Spring/Summer 2017 States In Brief

Arkansas

The Governor of Arkansas signed into law HB 1801, which revises Arkansas’ Fair Mortgage Lending Act (FMLA). The revisions relate to the FMLA’s rules concerning licensing requirements for loan officers and mortgage brokers, surety bond requirements, and the duties of a licensee. This legislation was effective June 26, 2017.

California

The Governor of California signed into law Senate Bill 657, which revises the term lender to include certain independent contractors who engage in loan processing or underwriting activities for residential mortgage loans. The legislation was effective as of January 1, 2017.

Colorado

The Colorado Division of Real Estate revised and repealed several regulations related to the professional standards of mortgage loan originators and mortgage companies. The rules were effective March 17, 2017.

The Colorado Division of Real Estate also adopted regulations revising defined terms related to the practices of mortgage loan originators and mortgage companies. The rules were effective March 17, 2017.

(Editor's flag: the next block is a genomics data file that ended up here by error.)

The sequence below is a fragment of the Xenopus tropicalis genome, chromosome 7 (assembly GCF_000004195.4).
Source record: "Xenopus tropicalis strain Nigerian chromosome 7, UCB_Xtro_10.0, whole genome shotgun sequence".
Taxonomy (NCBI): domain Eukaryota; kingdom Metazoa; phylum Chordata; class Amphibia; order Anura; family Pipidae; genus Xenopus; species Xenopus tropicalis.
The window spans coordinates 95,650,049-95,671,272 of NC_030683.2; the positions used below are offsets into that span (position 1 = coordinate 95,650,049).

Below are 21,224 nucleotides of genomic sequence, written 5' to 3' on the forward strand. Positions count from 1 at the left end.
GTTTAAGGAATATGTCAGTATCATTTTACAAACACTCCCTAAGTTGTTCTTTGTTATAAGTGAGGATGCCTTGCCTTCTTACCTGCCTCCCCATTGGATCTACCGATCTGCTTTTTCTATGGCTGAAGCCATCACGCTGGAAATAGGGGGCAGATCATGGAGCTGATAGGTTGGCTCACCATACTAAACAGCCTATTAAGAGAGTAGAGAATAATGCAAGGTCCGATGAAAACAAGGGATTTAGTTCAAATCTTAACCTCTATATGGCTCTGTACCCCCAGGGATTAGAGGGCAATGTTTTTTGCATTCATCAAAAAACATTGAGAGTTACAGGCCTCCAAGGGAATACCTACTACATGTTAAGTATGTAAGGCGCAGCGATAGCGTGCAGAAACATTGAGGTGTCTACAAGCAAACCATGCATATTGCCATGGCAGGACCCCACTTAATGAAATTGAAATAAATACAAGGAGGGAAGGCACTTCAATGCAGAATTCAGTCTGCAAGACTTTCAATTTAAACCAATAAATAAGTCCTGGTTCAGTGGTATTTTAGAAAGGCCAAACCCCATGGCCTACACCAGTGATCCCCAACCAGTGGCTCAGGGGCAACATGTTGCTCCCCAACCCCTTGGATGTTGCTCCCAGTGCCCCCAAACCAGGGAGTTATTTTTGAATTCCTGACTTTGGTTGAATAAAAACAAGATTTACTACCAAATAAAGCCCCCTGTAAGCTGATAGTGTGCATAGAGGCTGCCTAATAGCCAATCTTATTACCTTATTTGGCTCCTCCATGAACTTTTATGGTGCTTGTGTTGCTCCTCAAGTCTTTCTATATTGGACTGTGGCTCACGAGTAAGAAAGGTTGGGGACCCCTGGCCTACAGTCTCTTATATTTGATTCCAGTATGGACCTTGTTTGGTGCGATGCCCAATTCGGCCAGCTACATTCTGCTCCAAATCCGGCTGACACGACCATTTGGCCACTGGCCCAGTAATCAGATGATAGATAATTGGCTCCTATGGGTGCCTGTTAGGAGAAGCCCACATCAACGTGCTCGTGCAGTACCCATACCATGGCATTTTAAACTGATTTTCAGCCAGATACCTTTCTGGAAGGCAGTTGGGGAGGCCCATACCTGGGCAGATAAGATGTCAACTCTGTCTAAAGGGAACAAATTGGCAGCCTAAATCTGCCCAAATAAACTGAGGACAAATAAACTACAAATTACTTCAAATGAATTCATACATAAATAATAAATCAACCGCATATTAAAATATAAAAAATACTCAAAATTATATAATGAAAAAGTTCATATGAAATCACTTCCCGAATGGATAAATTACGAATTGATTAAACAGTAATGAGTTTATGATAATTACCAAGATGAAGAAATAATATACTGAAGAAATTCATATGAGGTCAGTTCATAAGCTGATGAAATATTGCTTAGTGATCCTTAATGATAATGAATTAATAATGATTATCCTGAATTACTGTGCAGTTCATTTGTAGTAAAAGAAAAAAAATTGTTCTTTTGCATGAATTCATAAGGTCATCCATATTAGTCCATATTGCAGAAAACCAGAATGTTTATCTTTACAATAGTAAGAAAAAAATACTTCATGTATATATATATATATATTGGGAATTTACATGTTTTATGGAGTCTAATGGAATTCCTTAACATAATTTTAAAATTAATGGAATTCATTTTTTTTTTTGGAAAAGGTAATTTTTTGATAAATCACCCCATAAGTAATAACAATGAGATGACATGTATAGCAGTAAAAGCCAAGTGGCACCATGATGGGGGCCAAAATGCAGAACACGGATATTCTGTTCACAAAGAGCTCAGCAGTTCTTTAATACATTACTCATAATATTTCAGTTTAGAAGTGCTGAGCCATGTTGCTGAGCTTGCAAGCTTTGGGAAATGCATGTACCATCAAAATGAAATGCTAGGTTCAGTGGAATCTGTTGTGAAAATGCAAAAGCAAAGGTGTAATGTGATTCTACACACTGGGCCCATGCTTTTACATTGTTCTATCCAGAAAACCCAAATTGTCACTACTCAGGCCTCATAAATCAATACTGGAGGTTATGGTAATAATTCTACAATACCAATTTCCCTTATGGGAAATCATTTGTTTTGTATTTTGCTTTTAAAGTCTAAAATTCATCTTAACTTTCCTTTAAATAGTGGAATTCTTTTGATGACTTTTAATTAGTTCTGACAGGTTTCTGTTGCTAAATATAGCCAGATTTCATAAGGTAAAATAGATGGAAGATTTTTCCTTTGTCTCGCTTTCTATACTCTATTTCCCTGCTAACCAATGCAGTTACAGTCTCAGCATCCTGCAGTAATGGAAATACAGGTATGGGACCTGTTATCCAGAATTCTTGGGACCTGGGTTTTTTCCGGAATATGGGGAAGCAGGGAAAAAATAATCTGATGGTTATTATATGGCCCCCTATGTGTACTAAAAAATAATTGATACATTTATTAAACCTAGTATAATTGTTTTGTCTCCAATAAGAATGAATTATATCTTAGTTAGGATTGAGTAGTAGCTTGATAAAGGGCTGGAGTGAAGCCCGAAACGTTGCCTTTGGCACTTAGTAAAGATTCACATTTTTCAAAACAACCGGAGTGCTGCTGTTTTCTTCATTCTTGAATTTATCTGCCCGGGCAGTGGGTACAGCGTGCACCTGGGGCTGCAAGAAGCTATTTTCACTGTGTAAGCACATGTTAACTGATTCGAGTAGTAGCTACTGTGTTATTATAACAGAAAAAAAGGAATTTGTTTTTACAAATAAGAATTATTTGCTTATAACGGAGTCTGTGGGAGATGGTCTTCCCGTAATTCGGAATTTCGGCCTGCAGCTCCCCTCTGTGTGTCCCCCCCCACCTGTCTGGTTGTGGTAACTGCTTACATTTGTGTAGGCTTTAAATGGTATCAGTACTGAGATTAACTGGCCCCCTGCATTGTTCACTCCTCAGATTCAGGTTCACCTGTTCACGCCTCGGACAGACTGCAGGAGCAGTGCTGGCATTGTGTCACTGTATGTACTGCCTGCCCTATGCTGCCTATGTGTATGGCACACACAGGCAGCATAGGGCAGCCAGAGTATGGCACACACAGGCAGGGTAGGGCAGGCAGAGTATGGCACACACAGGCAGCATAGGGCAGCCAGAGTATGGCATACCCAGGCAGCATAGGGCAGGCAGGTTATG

Connecticut

The Connecticut legislature passed Senate Bill 906. The bill amends provisions primarily governing mortgage lead generators, but also mortgage loan originators, loan processors, and underwriters. Specifically, the revisions apply to certain definitions, license requirements, and rules regarding recordkeeping and advertising. These provisions are effective October 1, 2017.

Georgia

The Governor of Georgia signed into law House Bill 143, permitting financial institutions and mortgage lenders to charge a convenience fee. The bill was effective June 1, 2017.

The Governor of Georgia signed into law HB 221, which enacts the Uniform Power of Attorney Act. This legislation was effective July 1, 2017.

Indiana

The Governor of Indiana signed into law HB 1539, which amends Indiana’s Code concerning financial institutions. The revisions relate specifically to Indiana’s provisions regarding multiple business activities and prepayment penalties. This legislation was effective on July 1, 2017.

Iowa

The Iowa Division of Banking revised its regulations governing mortgage lending. Specifically, the regulations set forth requirements regarding licensees and applicants, bonds, recordkeeping requirements, changes of control, and allowable annual percentage rates. The revisions were effective July 1, 2017.

Kansas

The Governor of Kansas signed into law Senate Bill 20, implementing changes to a number of sections related to the Kansas Mortgage Business Act. The bill was July 1, 2017.

Louisiana

The Governor of Louisiana signed into law House Bill 400, which amends provisions of Louisiana law regarding the cancellation of mortgages. Specifically, the amendments provide for certain procedural changes and to provide a form for partial cancellation of a mortgage. This legislation is effective August 1, 2017.